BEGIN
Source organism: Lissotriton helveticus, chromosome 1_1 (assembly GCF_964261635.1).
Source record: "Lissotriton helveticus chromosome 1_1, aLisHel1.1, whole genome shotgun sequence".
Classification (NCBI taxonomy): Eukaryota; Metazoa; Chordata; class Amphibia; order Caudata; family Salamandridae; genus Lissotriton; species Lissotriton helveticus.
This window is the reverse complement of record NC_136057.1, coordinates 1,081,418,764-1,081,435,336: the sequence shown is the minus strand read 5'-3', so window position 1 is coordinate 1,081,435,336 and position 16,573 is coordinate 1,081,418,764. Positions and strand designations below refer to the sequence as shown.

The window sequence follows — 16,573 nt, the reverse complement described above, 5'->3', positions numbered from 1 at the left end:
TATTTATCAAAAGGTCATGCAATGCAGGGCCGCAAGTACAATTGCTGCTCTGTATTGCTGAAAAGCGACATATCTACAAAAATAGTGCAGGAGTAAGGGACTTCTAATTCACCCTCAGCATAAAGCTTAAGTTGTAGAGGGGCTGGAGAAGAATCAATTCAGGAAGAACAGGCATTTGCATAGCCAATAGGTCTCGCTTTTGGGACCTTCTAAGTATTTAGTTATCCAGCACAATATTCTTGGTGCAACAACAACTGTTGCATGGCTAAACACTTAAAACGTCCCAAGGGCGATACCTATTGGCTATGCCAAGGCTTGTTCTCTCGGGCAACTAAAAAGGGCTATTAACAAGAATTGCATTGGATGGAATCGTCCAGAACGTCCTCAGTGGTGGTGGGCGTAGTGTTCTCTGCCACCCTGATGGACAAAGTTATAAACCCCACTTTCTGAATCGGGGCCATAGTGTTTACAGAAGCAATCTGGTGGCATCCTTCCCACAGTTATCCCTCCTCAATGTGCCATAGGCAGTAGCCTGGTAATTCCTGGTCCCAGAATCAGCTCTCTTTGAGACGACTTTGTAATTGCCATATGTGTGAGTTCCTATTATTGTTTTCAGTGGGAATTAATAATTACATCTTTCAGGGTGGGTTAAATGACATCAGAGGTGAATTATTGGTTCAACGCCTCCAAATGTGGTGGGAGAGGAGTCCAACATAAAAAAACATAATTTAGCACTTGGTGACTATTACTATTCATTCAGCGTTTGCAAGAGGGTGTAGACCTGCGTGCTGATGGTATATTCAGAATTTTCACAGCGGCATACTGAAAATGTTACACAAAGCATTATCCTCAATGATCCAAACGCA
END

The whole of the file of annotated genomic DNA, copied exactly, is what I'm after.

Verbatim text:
Source organism: Lissotriton helveticus, chromosome 1_1 (assembly GCF_964261635.1).
Source record: "Lissotriton helveticus chromosome 1_1, aLisHel1.1, whole genome shotgun sequence".
Classification (NCBI taxonomy): Eukaryota; Metazoa; Chordata; class Amphibia; order Caudata; family Salamandridae; genus Lissotriton; species Lissotriton helveticus.
This window is the reverse complement of record NC_136057.1, coordinates 1,081,418,764-1,081,435,336: the sequence shown is the minus strand read 5'-3', so window position 1 is coordinate 1,081,435,336 and position 16,573 is coordinate 1,081,418,764. Positions and strand designations below refer to the sequence as shown.

The window sequence follows — 16,573 nt, the reverse complement described above, 5'->3', positions numbered from 1 at the left end:
TATTTATCAAAAGGTCATGCAATGCAGGGCCGCAAGTACAATTGCTGCTCTGTATTGCTGAAAAGCGACATATCTACAAAAATAGTGCAGGAGTAAGGGACTTCTAATTCACCCTCAGCATAAAGCTTAAGTTGTAGAGGGGCTGGAGAAGAATCAATTCAGGAAGAACAGGCATTTGCATAGCCAATAGGTCTCGCTTTTGGGACCTTCTAAGTATTTAGTTATCCAGCACAATATTCTTGGTGCAACAACAACTGTTGCATGGCTAAACACTTAAAACGTCCCAAGGGCGATACCTATTGGCTATGCCAAGGCTTGTTCTCTCGGGCAACTAAAAAGGGCTATTAACAAGAATTGCATTGGATGGAATCGTCCAGAACGTCCTCAGTGGTGGTGGGCGTAGTGTTCTCTGCCACCCTGATGGACAAAGTTATAAACCCCACTTTCTGAATCGGGGCCATAGTGTTTACAGAAGCAATCTGGTGGCATCCTTCCCACAGTTATCCCTCCTCAATGTGCCATAGGCAGTAGCCTGGTAATTCCTGGTCCCAGAATCAGCTCTCTTTGAGACGACTTTGTAATTGCCATATGTGTGAGTTCCTATTATTGTTTTCAGTGGGAATTAATAATTACATCTTTCAGGGTGGGTTAAATGACATCAGAGGTGAATTATTGGTTCAACGCCTCCAAATGTGGTGGGAGAGGAGTCCAACATAAAAAAACATAATTTAGCACTTGGTGACTATTACTATTCATTCAGCGTTTGCAAGAGGGTGTAGACCTGCGTGCTGATGGTATATTCAGAATTTTCACAGCGGCATACTGAAAATGTTACACAAAGCATTATCCTCAATGATCCAAACGCA